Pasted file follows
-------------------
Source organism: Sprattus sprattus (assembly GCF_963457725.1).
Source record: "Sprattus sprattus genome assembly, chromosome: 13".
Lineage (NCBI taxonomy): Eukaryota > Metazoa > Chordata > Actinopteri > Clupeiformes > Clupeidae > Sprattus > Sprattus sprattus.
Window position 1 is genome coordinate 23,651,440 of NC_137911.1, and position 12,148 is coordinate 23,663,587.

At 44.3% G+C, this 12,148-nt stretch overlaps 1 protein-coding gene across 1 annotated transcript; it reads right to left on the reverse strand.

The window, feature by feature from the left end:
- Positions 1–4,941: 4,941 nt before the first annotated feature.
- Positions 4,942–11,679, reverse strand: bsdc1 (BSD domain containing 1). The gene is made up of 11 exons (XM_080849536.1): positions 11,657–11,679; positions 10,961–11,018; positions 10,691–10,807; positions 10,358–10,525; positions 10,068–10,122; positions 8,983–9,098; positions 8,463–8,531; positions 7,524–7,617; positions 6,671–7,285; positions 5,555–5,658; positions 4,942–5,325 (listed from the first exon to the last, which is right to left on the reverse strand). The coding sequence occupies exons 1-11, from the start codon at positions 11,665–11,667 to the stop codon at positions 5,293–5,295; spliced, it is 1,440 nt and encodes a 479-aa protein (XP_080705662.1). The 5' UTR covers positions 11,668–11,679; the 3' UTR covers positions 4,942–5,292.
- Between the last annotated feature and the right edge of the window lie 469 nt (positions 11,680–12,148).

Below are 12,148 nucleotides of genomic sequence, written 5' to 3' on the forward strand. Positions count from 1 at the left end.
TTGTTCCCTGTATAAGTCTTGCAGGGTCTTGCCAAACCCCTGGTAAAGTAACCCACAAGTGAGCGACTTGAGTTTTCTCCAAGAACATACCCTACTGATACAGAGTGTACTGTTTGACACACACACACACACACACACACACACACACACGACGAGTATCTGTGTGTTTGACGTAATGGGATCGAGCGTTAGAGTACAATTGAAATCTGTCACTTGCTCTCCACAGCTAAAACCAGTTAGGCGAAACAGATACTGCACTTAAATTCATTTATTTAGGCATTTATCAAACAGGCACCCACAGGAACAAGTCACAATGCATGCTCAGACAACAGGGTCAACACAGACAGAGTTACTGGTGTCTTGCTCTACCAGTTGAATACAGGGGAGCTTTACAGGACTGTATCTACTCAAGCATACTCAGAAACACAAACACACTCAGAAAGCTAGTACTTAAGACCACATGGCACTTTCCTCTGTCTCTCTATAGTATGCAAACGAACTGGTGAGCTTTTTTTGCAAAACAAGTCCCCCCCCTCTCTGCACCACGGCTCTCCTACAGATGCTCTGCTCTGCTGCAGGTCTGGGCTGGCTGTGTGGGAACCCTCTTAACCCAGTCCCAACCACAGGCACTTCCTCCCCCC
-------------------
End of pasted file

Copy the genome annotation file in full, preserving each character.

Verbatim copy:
Source organism: Sprattus sprattus (assembly GCF_963457725.1).
Source record: "Sprattus sprattus genome assembly, chromosome: 13".
Lineage (NCBI taxonomy): Eukaryota > Metazoa > Chordata > Actinopteri > Clupeiformes > Clupeidae > Sprattus > Sprattus sprattus.
Window position 1 is genome coordinate 23,651,440 of NC_137911.1, and position 12,148 is coordinate 23,663,587.

At 44.3% G+C, this 12,148-nt stretch overlaps 1 protein-coding gene across 1 annotated transcript; it reads right to left on the reverse strand.

The window, feature by feature from the left end:
- Positions 1–4,941: 4,941 nt before the first annotated feature.
- Positions 4,942–11,679, reverse strand: bsdc1 (BSD domain containing 1). The gene is made up of 11 exons (XM_080849536.1): positions 11,657–11,679; positions 10,961–11,018; positions 10,691–10,807; positions 10,358–10,525; positions 10,068–10,122; positions 8,983–9,098; positions 8,463–8,531; positions 7,524–7,617; positions 6,671–7,285; positions 5,555–5,658; positions 4,942–5,325 (listed from the first exon to the last, which is right to left on the reverse strand). The coding sequence occupies exons 1-11, from the start codon at positions 11,665–11,667 to the stop codon at positions 5,293–5,295; spliced, it is 1,440 nt and encodes a 479-aa protein (XP_080705662.1). The 5' UTR covers positions 11,668–11,679; the 3' UTR covers positions 4,942–5,292.
- Between the last annotated feature and the right edge of the window lie 469 nt (positions 11,680–12,148).

Below are 12,148 nucleotides of genomic sequence, written 5' to 3' on the forward strand. Positions count from 1 at the left end.
TTGTTCCCTGTATAAGTCTTGCAGGGTCTTGCCAAACCCCTGGTAAAGTAACCCACAAGTGAGCGACTTGAGTTTTCTCCAAGAACATACCCTACTGATACAGAGTGTACTGTTTGACACACACACACACACACACACACACACACACACGACGAGTATCTGTGTGTTTGACGTAATGGGATCGAGCGTTAGAGTACAATTGAAATCTGTCACTTGCTCTCCACAGCTAAAACCAGTTAGGCGAAACAGATACTGCACTTAAATTCATTTATTTAGGCATTTATCAAACAGGCACCCACAGGAACAAGTCACAATGCATGCTCAGACAACAGGGTCAACACAGACAGAGTTACTGGTGTCTTGCTCTACCAGTTGAATACAGGGGAGCTTTACAGGACTGTATCTACTCAAGCATACTCAGAAACACAAACACACTCAGAAAGCTAGTACTTAAGACCACATGGCACTTTCCTCTGTCTCTCTATAGTATGCAAACGAACTGGTGAGCTTTTTTTGCAAAACAAGTCCCCCCCCTCTCTGCACCACGGCTCTCCTACAGATGCTCTGCTCTGCTGCAGGTCTGGGCTGGCTGTGTGGGAACCCTCTTAACCCAGTCCCAACCACAGGCACTTCCTCCCCCC